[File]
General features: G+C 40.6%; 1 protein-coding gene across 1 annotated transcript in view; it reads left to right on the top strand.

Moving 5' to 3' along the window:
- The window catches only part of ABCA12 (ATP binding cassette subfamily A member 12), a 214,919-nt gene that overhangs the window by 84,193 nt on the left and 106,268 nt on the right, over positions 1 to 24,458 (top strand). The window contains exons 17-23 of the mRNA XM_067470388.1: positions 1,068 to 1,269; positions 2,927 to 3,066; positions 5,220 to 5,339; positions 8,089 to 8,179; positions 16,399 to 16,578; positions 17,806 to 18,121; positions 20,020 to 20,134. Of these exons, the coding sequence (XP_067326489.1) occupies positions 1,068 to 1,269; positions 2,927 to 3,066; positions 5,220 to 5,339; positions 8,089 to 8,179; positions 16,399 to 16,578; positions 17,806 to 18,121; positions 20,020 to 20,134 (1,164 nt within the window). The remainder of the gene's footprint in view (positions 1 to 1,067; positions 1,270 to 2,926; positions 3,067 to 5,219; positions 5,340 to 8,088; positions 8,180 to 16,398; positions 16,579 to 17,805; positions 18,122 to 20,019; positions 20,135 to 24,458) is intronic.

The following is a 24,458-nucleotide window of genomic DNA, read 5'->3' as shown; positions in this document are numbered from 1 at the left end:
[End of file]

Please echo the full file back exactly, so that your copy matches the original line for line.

General features: G+C 40.6%; 1 protein-coding gene across 1 annotated transcript in view; it reads left to right on the top strand.

Moving 5' to 3' along the window:
- The window catches only part of ABCA12 (ATP binding cassette subfamily A member 12), a 214,919-nt gene that overhangs the window by 84,193 nt on the left and 106,268 nt on the right, over positions 1 to 24,458 (top strand). The window contains exons 17-23 of the mRNA XM_067470388.1: positions 1,068 to 1,269; positions 2,927 to 3,066; positions 5,220 to 5,339; positions 8,089 to 8,179; positions 16,399 to 16,578; positions 17,806 to 18,121; positions 20,020 to 20,134. Of these exons, the coding sequence (XP_067326489.1) occupies positions 1,068 to 1,269; positions 2,927 to 3,066; positions 5,220 to 5,339; positions 8,089 to 8,179; positions 16,399 to 16,578; positions 17,806 to 18,121; positions 20,020 to 20,134 (1,164 nt within the window). The remainder of the gene's footprint in view (positions 1 to 1,067; positions 1,270 to 2,926; positions 3,067 to 5,219; positions 5,340 to 8,088; positions 8,180 to 16,398; positions 16,579 to 17,805; positions 18,122 to 20,019; positions 20,135 to 24,458) is intronic.

The following is a 24,458-nucleotide window of genomic DNA, read 5'->3' as shown; positions in this document are numbered from 1 at the left end: